Time will tell if it is going to become the preferred enzyme for genome editing or just another useful tool in the expanding CRISPR kit. But the future of CasX looks bright. It is much smaller than the nucleases that have provided a foundation for this technology. Being fewer than a thousand amino acids, it offers clear advantages for delivery in comparison with Cas9, that is over 1,300 Aa.
The analysis by Jennifer Doudna et al. published in Nature today shows it has structural features and functional mechanisms not found in other Cas proteins but is capable of modifying the genomes of both humans and bacteria.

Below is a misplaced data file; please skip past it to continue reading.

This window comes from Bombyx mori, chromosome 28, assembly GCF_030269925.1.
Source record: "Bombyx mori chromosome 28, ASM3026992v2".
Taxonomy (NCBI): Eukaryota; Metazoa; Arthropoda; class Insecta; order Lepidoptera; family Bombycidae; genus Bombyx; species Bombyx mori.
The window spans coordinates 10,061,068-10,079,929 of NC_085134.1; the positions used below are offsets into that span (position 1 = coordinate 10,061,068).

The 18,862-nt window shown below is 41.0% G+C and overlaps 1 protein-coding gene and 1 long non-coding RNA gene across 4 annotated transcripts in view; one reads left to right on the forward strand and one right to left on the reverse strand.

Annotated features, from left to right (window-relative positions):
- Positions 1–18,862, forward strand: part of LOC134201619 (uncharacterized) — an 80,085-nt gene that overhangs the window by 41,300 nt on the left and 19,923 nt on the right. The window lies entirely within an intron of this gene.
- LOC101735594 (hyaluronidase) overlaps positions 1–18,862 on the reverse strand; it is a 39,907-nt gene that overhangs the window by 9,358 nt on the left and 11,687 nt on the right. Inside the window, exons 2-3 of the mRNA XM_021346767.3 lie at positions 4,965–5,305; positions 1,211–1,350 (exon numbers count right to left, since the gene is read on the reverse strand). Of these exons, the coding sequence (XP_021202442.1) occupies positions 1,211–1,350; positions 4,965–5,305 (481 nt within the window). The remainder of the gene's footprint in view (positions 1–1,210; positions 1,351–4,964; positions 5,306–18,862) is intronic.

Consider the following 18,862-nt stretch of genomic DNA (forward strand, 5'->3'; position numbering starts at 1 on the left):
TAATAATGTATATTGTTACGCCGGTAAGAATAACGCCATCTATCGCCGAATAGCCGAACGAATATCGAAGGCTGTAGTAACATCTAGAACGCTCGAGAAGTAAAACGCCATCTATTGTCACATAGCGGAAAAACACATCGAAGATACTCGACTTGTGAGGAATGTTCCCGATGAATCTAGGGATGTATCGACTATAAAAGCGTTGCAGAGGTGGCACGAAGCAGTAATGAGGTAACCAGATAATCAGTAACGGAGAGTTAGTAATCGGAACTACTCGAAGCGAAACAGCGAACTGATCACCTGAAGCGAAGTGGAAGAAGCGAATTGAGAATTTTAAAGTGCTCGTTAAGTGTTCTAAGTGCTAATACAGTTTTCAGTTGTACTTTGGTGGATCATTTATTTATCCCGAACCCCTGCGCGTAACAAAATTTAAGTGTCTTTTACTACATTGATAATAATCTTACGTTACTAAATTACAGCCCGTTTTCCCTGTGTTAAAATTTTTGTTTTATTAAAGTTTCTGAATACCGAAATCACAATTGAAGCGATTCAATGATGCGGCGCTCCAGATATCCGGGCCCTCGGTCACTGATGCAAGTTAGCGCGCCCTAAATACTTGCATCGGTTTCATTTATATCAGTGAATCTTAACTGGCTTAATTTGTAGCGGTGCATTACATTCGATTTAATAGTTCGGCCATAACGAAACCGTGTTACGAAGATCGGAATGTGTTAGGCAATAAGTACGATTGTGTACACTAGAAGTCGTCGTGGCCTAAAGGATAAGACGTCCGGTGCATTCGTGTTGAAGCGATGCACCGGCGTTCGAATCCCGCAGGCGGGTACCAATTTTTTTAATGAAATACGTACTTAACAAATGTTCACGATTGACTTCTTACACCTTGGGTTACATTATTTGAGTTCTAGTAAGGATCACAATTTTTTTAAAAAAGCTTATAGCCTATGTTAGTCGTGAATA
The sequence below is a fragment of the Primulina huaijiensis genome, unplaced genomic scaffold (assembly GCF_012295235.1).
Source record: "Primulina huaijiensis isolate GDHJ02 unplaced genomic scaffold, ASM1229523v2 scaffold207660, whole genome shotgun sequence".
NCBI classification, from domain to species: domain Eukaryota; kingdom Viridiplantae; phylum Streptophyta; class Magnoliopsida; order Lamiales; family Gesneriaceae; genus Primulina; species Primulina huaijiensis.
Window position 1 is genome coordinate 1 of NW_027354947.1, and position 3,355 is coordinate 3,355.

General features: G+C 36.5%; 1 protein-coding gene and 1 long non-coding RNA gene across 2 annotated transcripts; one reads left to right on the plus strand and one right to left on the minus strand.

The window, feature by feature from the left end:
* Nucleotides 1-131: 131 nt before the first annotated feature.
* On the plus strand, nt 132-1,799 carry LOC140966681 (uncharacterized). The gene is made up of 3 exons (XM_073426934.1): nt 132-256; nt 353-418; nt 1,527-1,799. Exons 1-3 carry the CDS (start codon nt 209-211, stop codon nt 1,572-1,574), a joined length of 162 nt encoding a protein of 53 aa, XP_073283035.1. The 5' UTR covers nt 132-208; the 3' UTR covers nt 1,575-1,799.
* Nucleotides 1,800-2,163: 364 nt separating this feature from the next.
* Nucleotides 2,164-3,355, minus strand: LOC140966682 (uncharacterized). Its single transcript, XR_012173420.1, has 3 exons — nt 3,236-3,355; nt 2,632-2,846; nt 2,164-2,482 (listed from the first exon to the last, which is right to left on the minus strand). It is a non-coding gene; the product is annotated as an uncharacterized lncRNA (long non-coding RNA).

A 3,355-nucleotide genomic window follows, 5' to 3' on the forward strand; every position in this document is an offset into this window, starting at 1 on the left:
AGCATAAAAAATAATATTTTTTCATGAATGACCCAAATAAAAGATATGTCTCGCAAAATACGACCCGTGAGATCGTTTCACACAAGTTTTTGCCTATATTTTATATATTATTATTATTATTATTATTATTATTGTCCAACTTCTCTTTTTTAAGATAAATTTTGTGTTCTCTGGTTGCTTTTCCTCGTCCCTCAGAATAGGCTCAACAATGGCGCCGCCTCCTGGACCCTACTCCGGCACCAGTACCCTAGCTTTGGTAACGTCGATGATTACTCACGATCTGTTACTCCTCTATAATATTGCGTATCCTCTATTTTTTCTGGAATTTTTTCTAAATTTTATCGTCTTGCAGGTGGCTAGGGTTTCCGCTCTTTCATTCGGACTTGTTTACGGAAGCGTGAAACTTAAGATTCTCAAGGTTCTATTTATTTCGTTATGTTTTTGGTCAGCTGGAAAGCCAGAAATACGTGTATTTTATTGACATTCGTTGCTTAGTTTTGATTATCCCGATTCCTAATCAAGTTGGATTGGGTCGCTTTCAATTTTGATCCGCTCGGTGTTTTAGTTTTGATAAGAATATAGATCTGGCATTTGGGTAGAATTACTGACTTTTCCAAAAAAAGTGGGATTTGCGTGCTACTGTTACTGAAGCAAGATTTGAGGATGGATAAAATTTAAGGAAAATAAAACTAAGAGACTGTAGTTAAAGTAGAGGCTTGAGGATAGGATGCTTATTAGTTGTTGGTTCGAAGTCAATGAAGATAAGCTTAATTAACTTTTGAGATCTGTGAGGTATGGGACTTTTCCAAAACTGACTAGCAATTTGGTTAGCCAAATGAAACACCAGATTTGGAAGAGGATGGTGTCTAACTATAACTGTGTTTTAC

Its origin story is also interesting, as CasX comes from an uncultivated microbe isolated from groundwater through metagenomics search.
Only two weeks ago Cas9 found another competitor in BhCas12b, a Cas protein from Bacillus hisashii engineered to operate at lower temperatures. Experts agree that more digging into microbial diversity will probably provide further gems.